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Posted by bio_man   July 18, 2017   670 views

Some schools are phasing out Advanced Placement classes in favor of crafting their own curriculums, not centered on the A.P. test.

Rewind 10 years. With seconds to spare, I've scooted into my first class of the day just before the morning bell. A.P. English Literature. It was one of my favorite classes. It was hard, but I actually felt like I was learning and retaining information (all of which, surely, has been forgotten, hence the poorly written blog you're resting your eyes upon).

And then came the A.P. exam. I don't remember my score, but I do remember the ulcer that was developing in my stomach. Thinking my college acceptance hinged on the test result, I studied relentlessly and stressed constantly.

And therein lies the problem that many schools are trying to avoid: For some, A.P. tests have morphed into the "sure way to get into college" rather than simply a resource for students that may need more advanced courses than are offered in High School.

Over half of United States high schools offer at least one A.P. class. But some high schools are slowly phasing out A.P. classes. One such school is Scarsdale High in New York. Scarsdale has introduced the alternative to A.P. classes in the form of Advanced Topics (A.T.) classes, and made A.P. exams optional. A.T. classes feature curriculums that, while still advanced, were not crafted around A.P. requirements.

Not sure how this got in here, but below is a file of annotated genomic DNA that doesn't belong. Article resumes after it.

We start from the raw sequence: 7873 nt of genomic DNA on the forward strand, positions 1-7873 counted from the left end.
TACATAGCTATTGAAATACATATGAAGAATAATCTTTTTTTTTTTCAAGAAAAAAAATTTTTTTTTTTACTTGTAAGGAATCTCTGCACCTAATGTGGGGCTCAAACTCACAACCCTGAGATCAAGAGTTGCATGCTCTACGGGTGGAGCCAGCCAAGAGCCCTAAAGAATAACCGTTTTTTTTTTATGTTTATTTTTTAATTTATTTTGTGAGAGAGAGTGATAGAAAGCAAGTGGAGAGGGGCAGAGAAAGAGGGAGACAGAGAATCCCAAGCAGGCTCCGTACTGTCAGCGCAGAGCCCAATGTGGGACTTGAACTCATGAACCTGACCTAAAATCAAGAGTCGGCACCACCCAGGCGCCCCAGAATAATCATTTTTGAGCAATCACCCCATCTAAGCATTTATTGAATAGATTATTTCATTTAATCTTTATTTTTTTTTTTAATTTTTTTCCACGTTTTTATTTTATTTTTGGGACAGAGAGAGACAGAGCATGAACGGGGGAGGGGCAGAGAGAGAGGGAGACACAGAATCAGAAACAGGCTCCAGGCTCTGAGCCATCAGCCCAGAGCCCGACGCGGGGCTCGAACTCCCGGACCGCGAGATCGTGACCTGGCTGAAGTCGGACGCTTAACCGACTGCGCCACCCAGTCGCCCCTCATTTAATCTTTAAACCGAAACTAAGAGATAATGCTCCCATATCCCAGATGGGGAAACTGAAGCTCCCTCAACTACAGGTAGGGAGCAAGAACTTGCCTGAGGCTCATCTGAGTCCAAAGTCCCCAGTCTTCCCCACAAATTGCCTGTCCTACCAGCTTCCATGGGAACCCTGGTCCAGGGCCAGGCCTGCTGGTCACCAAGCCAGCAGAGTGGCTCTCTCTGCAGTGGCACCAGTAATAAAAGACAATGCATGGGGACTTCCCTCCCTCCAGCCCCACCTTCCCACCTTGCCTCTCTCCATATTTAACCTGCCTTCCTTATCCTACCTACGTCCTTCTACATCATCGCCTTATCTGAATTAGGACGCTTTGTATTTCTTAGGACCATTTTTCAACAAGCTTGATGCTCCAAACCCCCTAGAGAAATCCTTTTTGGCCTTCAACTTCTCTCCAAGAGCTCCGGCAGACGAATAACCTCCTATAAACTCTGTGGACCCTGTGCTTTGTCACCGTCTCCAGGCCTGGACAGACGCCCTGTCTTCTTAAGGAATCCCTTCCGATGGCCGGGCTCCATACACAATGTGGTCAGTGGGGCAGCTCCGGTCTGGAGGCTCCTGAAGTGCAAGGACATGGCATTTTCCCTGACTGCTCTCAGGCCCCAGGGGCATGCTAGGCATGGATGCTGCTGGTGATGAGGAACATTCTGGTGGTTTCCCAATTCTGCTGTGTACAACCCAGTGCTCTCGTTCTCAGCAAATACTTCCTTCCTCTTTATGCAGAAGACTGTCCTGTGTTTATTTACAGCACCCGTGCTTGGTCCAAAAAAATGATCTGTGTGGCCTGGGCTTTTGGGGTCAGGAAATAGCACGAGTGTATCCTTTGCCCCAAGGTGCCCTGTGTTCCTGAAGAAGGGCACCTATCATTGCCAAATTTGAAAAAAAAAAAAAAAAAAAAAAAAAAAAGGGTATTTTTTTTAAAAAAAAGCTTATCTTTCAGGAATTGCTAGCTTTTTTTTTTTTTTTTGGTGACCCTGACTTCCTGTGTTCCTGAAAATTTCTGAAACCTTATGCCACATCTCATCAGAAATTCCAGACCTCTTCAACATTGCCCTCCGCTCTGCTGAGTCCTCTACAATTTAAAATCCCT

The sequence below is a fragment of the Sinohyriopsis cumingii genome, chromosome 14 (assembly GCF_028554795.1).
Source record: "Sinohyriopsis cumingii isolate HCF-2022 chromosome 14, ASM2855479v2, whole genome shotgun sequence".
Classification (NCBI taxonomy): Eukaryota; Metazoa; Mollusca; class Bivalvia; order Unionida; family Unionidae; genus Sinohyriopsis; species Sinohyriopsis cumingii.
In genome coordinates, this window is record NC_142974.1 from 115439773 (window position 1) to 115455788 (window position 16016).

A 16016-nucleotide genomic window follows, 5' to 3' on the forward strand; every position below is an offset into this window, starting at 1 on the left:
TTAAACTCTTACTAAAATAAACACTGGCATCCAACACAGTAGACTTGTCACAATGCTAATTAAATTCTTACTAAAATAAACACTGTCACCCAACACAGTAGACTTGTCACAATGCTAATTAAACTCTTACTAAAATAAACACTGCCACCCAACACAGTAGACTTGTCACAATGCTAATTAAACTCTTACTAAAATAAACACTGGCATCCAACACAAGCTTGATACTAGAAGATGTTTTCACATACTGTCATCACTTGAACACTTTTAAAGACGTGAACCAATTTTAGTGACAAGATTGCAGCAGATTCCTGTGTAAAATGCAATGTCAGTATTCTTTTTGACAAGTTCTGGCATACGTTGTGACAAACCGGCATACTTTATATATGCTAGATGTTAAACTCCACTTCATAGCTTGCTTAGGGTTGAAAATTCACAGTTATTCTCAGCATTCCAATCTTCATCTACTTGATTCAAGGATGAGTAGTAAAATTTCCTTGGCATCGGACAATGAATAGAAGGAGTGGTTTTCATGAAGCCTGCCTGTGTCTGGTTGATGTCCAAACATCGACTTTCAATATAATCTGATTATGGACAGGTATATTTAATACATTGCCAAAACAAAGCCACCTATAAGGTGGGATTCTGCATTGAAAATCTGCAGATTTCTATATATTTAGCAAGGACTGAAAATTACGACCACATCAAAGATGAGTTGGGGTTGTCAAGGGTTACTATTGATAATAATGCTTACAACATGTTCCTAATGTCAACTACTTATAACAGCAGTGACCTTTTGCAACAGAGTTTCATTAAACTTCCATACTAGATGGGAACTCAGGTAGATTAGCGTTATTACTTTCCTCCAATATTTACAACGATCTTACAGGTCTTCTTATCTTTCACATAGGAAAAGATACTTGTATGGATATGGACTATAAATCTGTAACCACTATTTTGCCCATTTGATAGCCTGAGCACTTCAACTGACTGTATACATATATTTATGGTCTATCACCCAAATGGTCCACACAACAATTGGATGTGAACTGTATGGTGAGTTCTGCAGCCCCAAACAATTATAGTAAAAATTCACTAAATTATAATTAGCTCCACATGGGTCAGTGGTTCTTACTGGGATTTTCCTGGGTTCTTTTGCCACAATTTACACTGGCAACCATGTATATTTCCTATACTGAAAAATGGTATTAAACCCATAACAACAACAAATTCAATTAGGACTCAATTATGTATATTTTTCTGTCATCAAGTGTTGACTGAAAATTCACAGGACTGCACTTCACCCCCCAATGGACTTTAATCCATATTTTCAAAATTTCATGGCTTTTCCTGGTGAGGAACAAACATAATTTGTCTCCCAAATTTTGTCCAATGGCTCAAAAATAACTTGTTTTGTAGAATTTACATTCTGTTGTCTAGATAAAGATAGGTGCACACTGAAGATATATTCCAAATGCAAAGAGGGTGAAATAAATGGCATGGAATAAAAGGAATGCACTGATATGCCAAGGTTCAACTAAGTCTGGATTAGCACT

Much like the move away from SATs, the phasing out of A.P. classes has sparked a heated debate. Even as schools move away from A.P. classes, the A.P. exam scores are still--according to Harvard's dean of admissions—and important part of college applications.

Some students feel the A.T. curriculum left them less prepared for the A.P. exam. Others appreciate the freedom to explore additional topics within a subject—topics that were not covered on the A.P. test.

The debate doesn't end with students. School administrators that see the benefits of A.T. classes, and desire to make the switch, are forced to answer to parents that are strong advocates of A.P. classes.

As for me personally, I'm just glad I finished high school before the ulcer could fully develop.

So, Biology-Forums.com users, how do you feel about A.P. classes?

Would you prefer curriculums that aren't based on the A.P. exam?

Are A.P. exam scores an accurate gauge of college performance?

Do share, and I'll give you a 5, the highest A.P. score.
advanced placement ap classes graduation college acceptance
Posted in High school know-how
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